We were worried about our daughter’s hearing. She’s sixteen and never seems to hear anything we say. Comments made to this kid are usually answered with “Hmmm?” Requests for her to do something invariably are met with “What?” And never try calling to her from another room. You will grow old waiting for a reply.
We were seriously considering getting her hearing tested when we began to notice inconsistencies in her hearing. One day we were in the kitchen pouring some crackers into a bowl when this supposedly deaf child suddenly appeared at our elbows.
“Can I have some?” she asked.
She had been in her bedroom at the other end of the house when she heard the crackers hitting the bowl.
Another time, we had opened a bag of pretzels and were sitting in the living room sharing them when we looked up and saw her standing there.
“How’d you know we had pretzels?” we asked as she dived into the bag.
“I heard you chewing,” she replied.
Or how about the time we were having an in-depth and lengthy discussion about a very special character in one of our books who needed to be able to communicate with other characters without giving too much information away, which would ruin the plot. We went back and forth for a good twenty minutes when our daughter called out from her bedroom.
“Make it communicate with feelings instead of words,” she said.
She had followed the entire conversation, which was taking place in the living room. And what was even more astounding, her suggestion was terrific. We used it, and it added a great dimension to the story. However, when we yelled back, “Thanks!”, we received no reply.
Sigh. Do you suppose there is a test for selective hearing in teens?
When Mary was nine years old, she wrote her first blog. Yes, we know that the Internet did not exist then. In the olden days, nine year olds blogged by writing their thoughts on paper and handing them in to their teachers. If the teacher deemed the post worthy, she read it aloud to the class. We’d like to share Mary’s Thanksgiving blog:
We Are Thankful
We are thankful for food, homes, clothing, sisters, brothers, fathers, and mothers. But most of all we are thankful for love. We celebrate Thanksgiving by giving thanks to God for all the nice things He gave us. He gave us the Earth. He gave us water and the sun. We thank God for his love.
Happy Thanksgiving to everyone!
We have interesting discussions at our house. The other day we were talking about universal constants. (We can’t remember how this worked its way into the conversation, but that happens a lot around here.) We talked about the speed of light. Gravity. Moms.
Moms was our daughter’s contribution. She firmly stated there is one thing that is instantly recognized everywhere, regardless of where in the world you happen to be. The Mom Voice.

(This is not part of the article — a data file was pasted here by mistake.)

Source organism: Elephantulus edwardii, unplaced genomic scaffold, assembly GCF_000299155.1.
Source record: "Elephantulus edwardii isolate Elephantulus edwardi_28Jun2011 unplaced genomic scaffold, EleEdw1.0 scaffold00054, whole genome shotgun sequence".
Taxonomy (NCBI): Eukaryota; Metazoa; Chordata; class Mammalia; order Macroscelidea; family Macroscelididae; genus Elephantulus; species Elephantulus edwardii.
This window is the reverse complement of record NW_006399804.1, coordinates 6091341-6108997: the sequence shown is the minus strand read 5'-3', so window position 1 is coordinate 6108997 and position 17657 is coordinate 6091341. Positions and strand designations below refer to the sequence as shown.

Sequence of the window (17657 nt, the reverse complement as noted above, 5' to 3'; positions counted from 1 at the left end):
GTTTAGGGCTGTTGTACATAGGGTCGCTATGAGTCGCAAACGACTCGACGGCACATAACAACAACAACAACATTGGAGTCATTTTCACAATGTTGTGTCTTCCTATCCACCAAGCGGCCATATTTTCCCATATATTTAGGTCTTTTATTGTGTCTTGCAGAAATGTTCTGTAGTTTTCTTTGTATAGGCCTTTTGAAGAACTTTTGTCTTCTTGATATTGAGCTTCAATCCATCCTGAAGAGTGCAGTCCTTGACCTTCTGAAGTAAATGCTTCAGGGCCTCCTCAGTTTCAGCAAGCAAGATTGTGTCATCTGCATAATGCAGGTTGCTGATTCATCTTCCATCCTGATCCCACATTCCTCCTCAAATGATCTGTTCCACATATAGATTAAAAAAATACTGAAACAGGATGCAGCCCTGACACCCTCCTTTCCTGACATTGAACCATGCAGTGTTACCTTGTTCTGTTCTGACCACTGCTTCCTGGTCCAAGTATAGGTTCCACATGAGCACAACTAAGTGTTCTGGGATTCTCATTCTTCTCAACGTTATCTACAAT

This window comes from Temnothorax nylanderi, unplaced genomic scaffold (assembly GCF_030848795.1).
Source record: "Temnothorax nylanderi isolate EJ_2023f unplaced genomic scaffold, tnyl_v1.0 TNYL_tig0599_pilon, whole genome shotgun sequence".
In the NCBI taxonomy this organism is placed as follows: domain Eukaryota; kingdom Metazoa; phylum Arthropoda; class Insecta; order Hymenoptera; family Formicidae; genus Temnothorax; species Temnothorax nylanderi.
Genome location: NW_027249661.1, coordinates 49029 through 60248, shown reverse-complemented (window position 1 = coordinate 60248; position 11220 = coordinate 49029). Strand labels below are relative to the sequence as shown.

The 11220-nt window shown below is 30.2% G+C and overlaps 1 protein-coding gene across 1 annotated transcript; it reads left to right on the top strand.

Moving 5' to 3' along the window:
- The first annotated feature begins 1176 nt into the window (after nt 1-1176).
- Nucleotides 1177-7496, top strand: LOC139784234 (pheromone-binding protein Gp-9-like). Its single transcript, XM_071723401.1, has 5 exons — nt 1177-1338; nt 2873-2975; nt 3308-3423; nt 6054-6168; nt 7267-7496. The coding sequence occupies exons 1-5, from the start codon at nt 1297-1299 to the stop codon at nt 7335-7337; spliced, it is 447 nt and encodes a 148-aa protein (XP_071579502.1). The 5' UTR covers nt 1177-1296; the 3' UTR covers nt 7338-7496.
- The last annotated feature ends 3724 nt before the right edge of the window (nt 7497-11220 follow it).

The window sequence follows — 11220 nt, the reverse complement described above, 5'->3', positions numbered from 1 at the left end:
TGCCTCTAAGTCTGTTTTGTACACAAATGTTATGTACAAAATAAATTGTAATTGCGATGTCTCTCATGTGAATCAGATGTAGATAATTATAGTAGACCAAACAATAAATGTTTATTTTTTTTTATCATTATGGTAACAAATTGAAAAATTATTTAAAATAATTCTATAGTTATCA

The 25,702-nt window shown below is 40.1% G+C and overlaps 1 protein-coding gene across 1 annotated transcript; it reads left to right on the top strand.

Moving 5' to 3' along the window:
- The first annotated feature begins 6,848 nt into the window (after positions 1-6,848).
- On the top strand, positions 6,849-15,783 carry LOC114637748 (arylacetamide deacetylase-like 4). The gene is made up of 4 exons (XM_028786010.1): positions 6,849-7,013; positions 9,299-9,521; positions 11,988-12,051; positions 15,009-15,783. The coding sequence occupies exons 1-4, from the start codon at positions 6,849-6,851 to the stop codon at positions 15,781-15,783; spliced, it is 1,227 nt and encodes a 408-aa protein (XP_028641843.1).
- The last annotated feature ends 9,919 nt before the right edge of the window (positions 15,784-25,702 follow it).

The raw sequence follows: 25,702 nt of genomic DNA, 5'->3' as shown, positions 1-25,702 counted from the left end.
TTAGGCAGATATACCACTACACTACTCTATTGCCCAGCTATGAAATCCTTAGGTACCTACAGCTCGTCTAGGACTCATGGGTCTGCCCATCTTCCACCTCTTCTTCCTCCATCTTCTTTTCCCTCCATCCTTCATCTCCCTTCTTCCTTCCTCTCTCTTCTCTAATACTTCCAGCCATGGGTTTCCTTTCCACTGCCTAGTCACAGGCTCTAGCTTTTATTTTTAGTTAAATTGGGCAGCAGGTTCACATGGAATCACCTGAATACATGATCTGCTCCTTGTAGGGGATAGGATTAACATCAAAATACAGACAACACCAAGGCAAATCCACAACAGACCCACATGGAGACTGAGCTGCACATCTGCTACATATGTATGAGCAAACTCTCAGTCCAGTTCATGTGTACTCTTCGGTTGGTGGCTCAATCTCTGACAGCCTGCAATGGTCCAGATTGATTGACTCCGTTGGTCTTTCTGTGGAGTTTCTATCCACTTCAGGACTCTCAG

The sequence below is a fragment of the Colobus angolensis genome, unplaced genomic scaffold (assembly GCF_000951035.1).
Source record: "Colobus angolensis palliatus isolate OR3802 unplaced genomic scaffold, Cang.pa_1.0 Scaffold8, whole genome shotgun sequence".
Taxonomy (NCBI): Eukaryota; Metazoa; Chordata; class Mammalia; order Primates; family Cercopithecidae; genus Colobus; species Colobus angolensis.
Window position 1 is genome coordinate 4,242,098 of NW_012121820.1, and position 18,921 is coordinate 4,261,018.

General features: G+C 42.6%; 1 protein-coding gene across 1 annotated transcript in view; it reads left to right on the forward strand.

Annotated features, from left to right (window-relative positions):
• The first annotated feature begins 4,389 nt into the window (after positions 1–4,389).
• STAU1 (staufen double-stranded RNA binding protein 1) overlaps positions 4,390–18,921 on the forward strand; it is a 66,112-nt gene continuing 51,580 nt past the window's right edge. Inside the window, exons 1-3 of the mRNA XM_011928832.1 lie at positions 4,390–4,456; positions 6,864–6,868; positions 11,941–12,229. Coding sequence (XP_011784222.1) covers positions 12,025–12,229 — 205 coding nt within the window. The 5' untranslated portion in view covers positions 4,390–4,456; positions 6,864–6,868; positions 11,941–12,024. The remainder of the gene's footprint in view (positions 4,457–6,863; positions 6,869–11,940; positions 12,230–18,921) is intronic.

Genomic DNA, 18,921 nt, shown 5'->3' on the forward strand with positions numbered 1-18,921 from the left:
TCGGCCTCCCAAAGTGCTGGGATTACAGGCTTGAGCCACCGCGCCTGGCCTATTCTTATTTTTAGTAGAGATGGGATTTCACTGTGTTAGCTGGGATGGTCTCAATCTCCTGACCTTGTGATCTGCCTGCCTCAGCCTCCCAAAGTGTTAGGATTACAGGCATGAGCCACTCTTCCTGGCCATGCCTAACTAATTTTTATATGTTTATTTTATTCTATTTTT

Everyone knows the Mom Voice. It is the voice that freezes children on playgrounds. It stops physical action with one word. It can be heard over distances that would make even fire truck horns sound muted. It is the ultimate authority, that instantly recognized tone to which all beings respond.
We have seen the Mom Voice in action many times. Once, while on vacation, we had a room overlooking the hotel pool. It had begun to rain and thunder, but several kids were still swimming. One irate mom, who had sent her husband to (unsuccessfully) extract their children from the pool, came to the edge of the water, put her hands on her hips and commanded, “Get out of the pool. NOW!” Not only did her children promptly vacate the pool, every other child (and a few dads) also sprang from the water.
At our house, the Mom Voice showed its awesome power just yesterday. One of the kittens was attempting to paw open a cupboard door. After being removed from the kitchen half a dozen times, the kitten waited until Mom had settled comfortably in a chair with a good book. Then she crept back into the kitchen. The unmistakeable sound of kitten claws against wood drifted into the living room. Not wanting to get up again, Mom yelled, “I know what you’re doing and you had better stop it!”
The results were immediate. Down the hall in her bedroom, our daughter froze, thinking “But I’m just doing school work.” Joe came out of the office and poked his head around the corner with an inquiring what-have-I-done-now expression. Both kittens went scampering. And outside the open window, in the neighbor’s yard, two boys stood frozen by the rock wall that divides the yards. They carefully put down the rocks they had been removing from the wall (for what purpose we do not know) and crept away.
The Mom Voice. It’s a superpower.